The book is raw, and a painful, fascinating read. The author really brings you with him in his experience and faces large amounts of backlash for his writing. It’s a great first read to open people’s eyes to the other side.

“Life on the Color Line”

I was introduced to this book many years ago, as it is actually written by the president of my university. Life on the color line follows Gregory H. Williams as he suddenly finds out that he’s actually Black, not part Italian like he’d been told his whole life. He moves in with his Black father and into the b=Black part of town. His life is turned upside down and he suddenly loses all privilege and is a negro.

This story differs from Black like me because there is no going back, additionally this transition comes at an earlier age. It’s hard to continue to have beliefs about other people when you find out you are apart of those people. It’s hard to watch people treat you differently just because of your parentage. It’s also disturbing for him to realize just how different it is on the other side.

I like this book because the author wasn’t raised Black but is perceived to be. His confusion with this new culture and way of life, combined with the difference in the way that people he previously interacted with treat me post revelation is fascinating. Unlike the first book he isn’t an unknown man. He’s a boy, the same looking boy dropped in a whole other world because he’s part Black.

“Black and White Styles in Conflict”

I talk about this book ALL THE TIME. Personally I think EVERY American should read it. I put it last because it really clarifies some of the things the men in the first two books were talking about. The author, although white approaches both Black AND white culture as a foreign topic. He keeps his biases out of it and simply reports on the cultural styles that are in conflict. He breaks down both cultures in a way that is relatable no matter what culture you are from. Through this book I realize a great deal about my own biases and upbringing, as well as helping me understand White culture better.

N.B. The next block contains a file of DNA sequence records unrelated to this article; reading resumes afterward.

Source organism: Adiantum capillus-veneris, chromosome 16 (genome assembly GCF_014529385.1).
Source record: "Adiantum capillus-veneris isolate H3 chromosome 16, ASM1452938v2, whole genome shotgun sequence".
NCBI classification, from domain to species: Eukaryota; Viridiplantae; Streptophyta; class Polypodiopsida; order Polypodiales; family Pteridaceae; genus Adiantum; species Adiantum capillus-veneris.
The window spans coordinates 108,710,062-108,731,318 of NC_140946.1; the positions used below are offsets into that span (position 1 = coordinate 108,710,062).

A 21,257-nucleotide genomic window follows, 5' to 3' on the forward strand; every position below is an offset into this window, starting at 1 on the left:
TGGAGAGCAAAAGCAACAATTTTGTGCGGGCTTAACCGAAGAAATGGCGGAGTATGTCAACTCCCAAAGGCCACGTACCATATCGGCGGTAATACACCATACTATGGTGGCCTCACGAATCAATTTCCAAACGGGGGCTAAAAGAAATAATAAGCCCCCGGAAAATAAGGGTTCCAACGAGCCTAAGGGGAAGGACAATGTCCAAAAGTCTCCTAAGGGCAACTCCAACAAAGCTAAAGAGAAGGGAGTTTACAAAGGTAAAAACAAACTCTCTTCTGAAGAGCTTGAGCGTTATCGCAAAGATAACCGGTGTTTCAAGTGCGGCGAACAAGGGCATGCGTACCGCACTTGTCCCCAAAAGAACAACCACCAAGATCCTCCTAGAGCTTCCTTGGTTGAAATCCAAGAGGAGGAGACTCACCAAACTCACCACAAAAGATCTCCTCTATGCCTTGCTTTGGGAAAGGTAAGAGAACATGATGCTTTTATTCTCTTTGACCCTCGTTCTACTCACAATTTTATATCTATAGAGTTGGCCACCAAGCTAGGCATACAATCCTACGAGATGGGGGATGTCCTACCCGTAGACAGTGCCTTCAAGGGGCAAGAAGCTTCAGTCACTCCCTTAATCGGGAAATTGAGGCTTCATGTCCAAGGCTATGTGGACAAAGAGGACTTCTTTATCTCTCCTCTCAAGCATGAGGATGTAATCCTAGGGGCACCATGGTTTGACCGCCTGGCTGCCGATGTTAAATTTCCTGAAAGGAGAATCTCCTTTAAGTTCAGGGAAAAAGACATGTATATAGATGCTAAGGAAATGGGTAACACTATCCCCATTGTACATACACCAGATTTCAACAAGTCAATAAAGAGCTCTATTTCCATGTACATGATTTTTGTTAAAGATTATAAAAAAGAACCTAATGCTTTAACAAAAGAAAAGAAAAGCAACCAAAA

This book clarifies many of the ways that the cultures clash, and why. Unlike many white authors it’s not written through the frame of Black culture being a degenerate version of White culture, but instead its own culture with values and rules to be understood.

This is the book that really pushed me to create obsidiantea.com in the first place. It forced me to look at my own culture in a new light. I really had to question how much of my troubles living in white society was me, personally, and me as essentially being a foreigner. It changed an essential way that I interacted and judged the white people in my life. It gave me space to feel compassion I hadn’t felt before. It opened my eyes to how little white people must know about Black culture and I started looking for ways a person could learn about Black culture.

I had trouble finding anything that approached Black culture with the same ability to break down ideas into its smallest details and also not assume it’s readers know anything on the subject. So I decided to create it.

I dare anyone to read all three of these books and not come away being impacted. Possibly even seeing American race relations in a new light. Racism can’t die until we see it for the way it is, subtle, systemic and insidiously intertwined into the very fabric of America.

Have you read any of these books? Let me know what you thought below!

1 thought on ““Racism doesn’t exist.” Read a damn book”

  1. I read Black and White Styles in Conflict at your recommendation, and it was fascinating. I feel like I need to read it several more times to have it all sink in. How culture goes so far beyond popular music, foods, celebrations, etc. And that understanding someone’s culture, or combination of cultures, can help you communicate better. How much misunderstanding is built into the big, national conversations we’ve been having for decades and centuries.